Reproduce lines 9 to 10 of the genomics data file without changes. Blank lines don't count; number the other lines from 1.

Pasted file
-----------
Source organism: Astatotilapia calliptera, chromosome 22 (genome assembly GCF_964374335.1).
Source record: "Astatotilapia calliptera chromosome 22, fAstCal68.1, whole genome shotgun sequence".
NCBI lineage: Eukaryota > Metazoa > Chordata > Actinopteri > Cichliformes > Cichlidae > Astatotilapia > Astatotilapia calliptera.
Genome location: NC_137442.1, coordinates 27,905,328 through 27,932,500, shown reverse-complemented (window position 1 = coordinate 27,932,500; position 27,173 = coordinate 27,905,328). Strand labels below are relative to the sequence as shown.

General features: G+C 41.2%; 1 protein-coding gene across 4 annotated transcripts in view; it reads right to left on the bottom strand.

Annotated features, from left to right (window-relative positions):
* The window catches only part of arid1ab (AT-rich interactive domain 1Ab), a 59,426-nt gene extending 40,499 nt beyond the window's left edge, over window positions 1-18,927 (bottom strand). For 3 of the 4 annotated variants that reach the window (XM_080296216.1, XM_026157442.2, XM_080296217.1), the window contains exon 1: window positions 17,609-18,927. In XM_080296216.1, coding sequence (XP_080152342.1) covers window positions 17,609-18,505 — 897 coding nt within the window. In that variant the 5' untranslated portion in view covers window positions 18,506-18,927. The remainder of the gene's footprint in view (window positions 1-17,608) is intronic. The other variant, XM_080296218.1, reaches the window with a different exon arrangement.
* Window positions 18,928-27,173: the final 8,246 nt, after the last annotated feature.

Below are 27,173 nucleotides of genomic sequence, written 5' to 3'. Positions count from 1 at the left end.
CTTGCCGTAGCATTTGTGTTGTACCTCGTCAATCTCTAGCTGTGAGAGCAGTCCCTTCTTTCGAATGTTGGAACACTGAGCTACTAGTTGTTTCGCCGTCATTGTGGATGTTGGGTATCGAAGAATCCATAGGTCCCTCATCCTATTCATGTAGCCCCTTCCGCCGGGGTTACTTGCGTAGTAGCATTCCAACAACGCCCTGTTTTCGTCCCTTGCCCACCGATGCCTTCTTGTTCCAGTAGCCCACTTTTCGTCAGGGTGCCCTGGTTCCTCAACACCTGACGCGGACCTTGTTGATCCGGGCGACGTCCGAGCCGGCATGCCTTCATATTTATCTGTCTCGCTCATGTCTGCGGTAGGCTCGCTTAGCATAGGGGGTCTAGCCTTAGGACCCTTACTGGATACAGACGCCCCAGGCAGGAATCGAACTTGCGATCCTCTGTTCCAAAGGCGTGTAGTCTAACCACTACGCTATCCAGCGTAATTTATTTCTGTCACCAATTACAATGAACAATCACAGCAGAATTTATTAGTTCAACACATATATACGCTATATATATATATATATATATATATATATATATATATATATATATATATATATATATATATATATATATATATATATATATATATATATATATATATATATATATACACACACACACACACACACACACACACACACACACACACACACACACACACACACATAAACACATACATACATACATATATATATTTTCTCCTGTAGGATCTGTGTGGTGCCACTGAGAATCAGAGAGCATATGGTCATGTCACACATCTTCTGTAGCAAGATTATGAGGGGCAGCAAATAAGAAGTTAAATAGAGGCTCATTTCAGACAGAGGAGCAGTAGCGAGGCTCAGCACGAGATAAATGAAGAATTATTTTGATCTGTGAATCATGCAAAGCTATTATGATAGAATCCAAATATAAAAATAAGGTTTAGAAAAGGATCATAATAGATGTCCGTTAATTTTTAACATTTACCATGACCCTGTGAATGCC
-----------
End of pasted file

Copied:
Below are 27,173 nucleotides of genomic sequence, written 5' to 3'. Positions count from 1 at the left end.
CTTGCCGTAGCATTTGTGTTGTACCTCGTCAATCTCTAGCTGTGAGAGCAGTCCCTTCTTTCGAATGTTGGAACACTGAGCTACTAGTTGTTTCGCCGTCATTGTGGATGTTGGGTATCGAAGAATCCATAGGTCCCTCATCCTATTCATGTAGCCCCTTCCGCCGGGGTTACTTGCGTAGTAGCATTCCAACAACGCCCTGTTTTCGTCCCTTGCCCACCGATGCCTTCTTGTTCCAGTAGCCCACTTTTCGTCAGGGTGCCCTGGTTCCTCAACACCTGACGCGGACCTTGTTGATCCGGGCGACGTCCGAGCCGGCATGCCTTCATATTTATCTGTCTCGCTCATGTCTGCGGTAGGCTCGCTTAGCATAGGGGGTCTAGCCTTAGGACCCTTACTGGATACAGACGCCCCAGGCAGGAATCGAACTTGCGATCCTCTGTTCCAAAGGCGTGTAGTCTAACCACTACGCTATCCAGCGTAATTTATTTCTGTCACCAATTACAATGAACAATCACAGCAGAATTTATTAGTTCAACACATATATACGCTATATATATATATATATATATATATATATATATATATATATATATATATATATATATATATATATATATATATATATATATATATATATATATATATATATATATACACACACACACACACACACACACACACACACACACACACACACACACACACACACATAAACACATACATACATACATATATATATTTTCTCCTGTAGGATCTGTGTGGTGCCACTGAGAATCAGAGAGCATATGGTCATGTCACACATCTTCTGTAGCAAGATTATGAGGGGCAGCAAATAAGAAGTTAAATAGAGGCTCATTTCAGACAGAGGAGCAGTAGCGAGGCTCAGCACGAGATAAATGAAGAATTATTTTGATCTGTGAATCATGCAAAGCTATTATGATAGAATCCAAATATAAAAATAAGGTTTAGAAAAGGATCATAATAGATGTCCGTTAATTTTTAACATTTACCATGACCCTGTGAATGCC